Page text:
Numbers 22:1-20 – Balaam Would Fit Right In Today With “All Roads Lead To Heaven”

Posted: October 8, 2016 in Uncategorized
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Numbers 22:1-20

Balak Sends for Balaam

All roads lead to heaven. Your beliefs work for you and that’s alright with me as long as your beliefs don’t infringe on what I believe. Believe in Hinduism, Islam, Christianity, they are all the same. As long as you believe in something! This is the way we talk today. We combine the belief systems of all religions. You see it everywhere. We don’t talk about God anymore. We talk about the universe. The universe is god. We pride ourselves in being tolerant of all belief systems. The cry of tolerance echoes through the land. As John Funk said in his article, The Religion of Tolerance,

 

“Tolerance has become a very powerful word in the common vernacular and the idea it conveys is that society will grant each individual the opportunity to experience life, liberty and the pursuit of happiness without the burdens imposed by bias, discrimination or societal condemnation.  It is believed, or at least propagated, that the lifting of these barriers to personal development will result in the advancement of mankind not just on a personal level but also on a societal level.  Without the artificial guidelines imposed by intolerance, people will be healthier and happier.  At least that is what we are told is the truth.”

 

What we have is a society where anything and everything goes. There are no moral absolutes and everything is relative. This campaign of secular relativism has been successful. What I do is good for me and you have no right to tell me what I am doing is wrong. What were once considered sinful behaviors are now loosed to operate out in the open and to be glorified as us finally getting to the point of human development where everybody can be what they want to be. We pick and choose from the Bible what we want to believe. We pick and choose from the Koran what we want to believe. We blend in eastern mysticism and Hinduism. We throw in a dash of Buddhism and we have the world we want to live in. We now live in an age where we believe in ourselves and use bits and pieces of religions to support our take on life. We mix and match religious thought to suit our needs just like a woman standing in her closet deciding what killer outfit she wants to wear today. In the name of tolerance, anything goes and there is nothing out of bounds. If anyone stands against this tide, they are considered old fashion, bigoted, and Archie Bunker dinosaurs in the high-tech age.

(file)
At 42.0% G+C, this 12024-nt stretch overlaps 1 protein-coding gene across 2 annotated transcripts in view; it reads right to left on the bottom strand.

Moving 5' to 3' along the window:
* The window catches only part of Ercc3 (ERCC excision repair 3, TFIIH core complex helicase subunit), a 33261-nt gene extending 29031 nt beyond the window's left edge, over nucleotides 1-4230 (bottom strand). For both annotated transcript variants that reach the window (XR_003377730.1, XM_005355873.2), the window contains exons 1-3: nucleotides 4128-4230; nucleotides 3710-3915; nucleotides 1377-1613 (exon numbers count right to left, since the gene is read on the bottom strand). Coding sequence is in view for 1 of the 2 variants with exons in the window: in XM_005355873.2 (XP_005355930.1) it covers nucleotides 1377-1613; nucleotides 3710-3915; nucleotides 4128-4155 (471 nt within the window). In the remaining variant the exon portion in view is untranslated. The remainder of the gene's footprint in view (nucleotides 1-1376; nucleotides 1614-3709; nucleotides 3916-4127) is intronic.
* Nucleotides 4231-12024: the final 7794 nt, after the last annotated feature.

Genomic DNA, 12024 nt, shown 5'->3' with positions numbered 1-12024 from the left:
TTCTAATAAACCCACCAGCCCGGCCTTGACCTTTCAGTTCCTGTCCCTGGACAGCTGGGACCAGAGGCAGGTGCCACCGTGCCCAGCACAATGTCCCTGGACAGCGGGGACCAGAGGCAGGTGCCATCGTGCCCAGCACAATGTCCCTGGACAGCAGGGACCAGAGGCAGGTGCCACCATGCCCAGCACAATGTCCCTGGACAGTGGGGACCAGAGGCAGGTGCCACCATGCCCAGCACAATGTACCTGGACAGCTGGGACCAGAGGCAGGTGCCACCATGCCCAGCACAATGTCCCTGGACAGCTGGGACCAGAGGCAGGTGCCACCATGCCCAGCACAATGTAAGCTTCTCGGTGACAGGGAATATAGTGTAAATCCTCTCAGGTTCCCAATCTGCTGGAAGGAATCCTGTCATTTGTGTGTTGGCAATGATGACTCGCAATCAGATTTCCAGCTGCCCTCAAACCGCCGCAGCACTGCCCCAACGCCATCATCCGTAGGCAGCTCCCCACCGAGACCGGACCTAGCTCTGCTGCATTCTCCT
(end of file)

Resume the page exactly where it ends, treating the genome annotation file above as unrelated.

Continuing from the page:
We have made ourselves god and we determine what is right and what is wrong not some external force. We decide on what is acceptable and what is not. We do that on an individual basis now. Therefore, what is good for me is good for me and leave me alone about it. I don’t judge you and you don’t judge me. It all sounds really good does it not? I determine what’s right for me in the privacy of my video game, computer-assisted world. As long as I don’t hurt you then we’re OK, right? And vice versa? That means as long as I don’t infringe upon your rights to express yourself, I can believe as I choose and I define what is acceptable and what is not. As well, as long as I do no harm to the people and the world around me and do more good than bad, I will go to whatever is my reward in the post-earthly existence. We don’t want to call it heaven or nirvana because that might offend. So, we go to some higher positive existence after death when we have been more good than bad. There is no hell because that would be judgmental. All of us go to his positive energy afterlife. Hell is old-fashioned (and even we Christ followers shun away from preaching it or discussing it) because it means that some of us did more bad than good and we just cannot believe that in our modern age of tolerance. How can a person who means no harm by their actions be condemned to a place of eternal pain? We want a more neat and tidy world. Reincarnation is appealing in this sense because it provides some sort of universally guided, impersonal justice system where our next life is governed by how much more good than bad we did or vice versa. There is no permanent justice in our belief systems of today.